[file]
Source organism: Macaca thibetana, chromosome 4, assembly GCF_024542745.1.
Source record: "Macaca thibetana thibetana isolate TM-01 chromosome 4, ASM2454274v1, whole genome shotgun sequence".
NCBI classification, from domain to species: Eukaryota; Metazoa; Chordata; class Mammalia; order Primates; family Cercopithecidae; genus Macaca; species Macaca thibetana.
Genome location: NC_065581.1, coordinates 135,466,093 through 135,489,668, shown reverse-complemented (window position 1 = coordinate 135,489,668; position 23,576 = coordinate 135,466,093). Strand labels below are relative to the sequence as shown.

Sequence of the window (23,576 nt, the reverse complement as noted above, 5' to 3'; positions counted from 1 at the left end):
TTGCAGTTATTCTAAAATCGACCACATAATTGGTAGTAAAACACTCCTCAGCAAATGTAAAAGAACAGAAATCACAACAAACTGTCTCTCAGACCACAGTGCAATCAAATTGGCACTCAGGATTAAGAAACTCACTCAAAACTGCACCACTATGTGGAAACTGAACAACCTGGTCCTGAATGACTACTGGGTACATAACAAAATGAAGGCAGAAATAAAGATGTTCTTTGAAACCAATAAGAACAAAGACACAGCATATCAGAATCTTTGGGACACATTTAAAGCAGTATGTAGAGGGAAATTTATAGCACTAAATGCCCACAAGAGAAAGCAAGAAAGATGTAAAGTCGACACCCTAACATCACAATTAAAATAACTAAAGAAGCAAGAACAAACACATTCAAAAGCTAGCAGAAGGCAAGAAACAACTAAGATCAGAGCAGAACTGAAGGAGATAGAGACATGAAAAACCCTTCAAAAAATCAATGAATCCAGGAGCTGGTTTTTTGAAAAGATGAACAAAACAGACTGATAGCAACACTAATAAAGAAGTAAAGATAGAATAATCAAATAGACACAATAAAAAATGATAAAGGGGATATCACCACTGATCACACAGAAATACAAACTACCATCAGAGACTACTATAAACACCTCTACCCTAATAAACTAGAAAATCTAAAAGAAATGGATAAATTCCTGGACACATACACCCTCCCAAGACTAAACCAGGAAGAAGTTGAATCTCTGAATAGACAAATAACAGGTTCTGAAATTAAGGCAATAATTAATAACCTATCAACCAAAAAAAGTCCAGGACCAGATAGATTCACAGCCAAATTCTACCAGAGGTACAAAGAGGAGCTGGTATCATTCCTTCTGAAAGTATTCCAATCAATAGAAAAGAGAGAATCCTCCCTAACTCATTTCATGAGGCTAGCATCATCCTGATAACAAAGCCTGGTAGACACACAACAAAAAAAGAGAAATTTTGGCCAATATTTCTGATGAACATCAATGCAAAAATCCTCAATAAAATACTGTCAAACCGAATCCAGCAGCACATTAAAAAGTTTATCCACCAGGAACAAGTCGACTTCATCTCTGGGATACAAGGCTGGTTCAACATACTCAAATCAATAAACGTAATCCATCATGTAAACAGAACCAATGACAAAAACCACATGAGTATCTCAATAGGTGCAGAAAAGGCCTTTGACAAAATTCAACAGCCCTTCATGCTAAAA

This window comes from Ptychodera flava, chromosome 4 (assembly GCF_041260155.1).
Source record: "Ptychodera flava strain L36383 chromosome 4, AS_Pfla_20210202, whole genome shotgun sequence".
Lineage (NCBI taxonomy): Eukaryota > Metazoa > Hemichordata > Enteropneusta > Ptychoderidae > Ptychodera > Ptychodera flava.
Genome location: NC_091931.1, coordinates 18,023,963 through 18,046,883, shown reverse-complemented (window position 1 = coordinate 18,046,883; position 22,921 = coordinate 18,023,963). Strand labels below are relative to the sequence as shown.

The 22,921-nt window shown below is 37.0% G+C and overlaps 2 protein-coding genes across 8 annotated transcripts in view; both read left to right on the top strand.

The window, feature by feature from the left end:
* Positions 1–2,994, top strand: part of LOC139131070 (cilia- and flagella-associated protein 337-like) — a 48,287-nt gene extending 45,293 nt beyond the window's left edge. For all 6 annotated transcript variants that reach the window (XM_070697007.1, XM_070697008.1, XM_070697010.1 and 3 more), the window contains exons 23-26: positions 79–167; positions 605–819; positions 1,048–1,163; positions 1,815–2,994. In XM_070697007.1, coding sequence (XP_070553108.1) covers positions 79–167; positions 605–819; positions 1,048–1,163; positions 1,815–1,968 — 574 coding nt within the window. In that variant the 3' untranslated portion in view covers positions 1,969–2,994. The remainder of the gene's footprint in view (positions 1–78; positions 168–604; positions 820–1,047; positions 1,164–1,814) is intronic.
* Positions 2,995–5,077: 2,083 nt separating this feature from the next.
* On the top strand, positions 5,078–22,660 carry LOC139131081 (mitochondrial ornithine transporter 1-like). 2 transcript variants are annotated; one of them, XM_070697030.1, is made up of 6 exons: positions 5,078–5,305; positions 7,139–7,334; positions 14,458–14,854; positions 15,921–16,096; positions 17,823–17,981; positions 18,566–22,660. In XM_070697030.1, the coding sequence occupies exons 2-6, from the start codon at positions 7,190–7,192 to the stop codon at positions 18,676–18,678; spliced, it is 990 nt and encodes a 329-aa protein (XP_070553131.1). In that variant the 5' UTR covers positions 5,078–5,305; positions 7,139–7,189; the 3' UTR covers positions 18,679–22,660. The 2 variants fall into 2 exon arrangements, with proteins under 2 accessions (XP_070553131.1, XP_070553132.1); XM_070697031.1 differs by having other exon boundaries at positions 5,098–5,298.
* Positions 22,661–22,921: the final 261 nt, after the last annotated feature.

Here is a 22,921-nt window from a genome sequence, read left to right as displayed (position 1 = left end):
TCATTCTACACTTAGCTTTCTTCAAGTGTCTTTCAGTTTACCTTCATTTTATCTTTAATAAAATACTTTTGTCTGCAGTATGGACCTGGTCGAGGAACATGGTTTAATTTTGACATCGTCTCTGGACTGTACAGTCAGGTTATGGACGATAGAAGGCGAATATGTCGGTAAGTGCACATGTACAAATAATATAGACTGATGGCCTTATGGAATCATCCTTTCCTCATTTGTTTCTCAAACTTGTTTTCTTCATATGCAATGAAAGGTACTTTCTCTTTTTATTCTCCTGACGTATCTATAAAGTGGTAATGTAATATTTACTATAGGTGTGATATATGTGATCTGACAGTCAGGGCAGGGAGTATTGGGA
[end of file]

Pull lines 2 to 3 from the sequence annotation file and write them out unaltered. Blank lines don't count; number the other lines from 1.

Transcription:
Source record: "Macaca thibetana thibetana isolate TM-01 chromosome 4, ASM2454274v1, whole genome shotgun sequence".
NCBI classification, from domain to species: Eukaryota; Metazoa; Chordata; class Mammalia; order Primates; family Cercopithecidae; genus Macaca; species Macaca thibetana.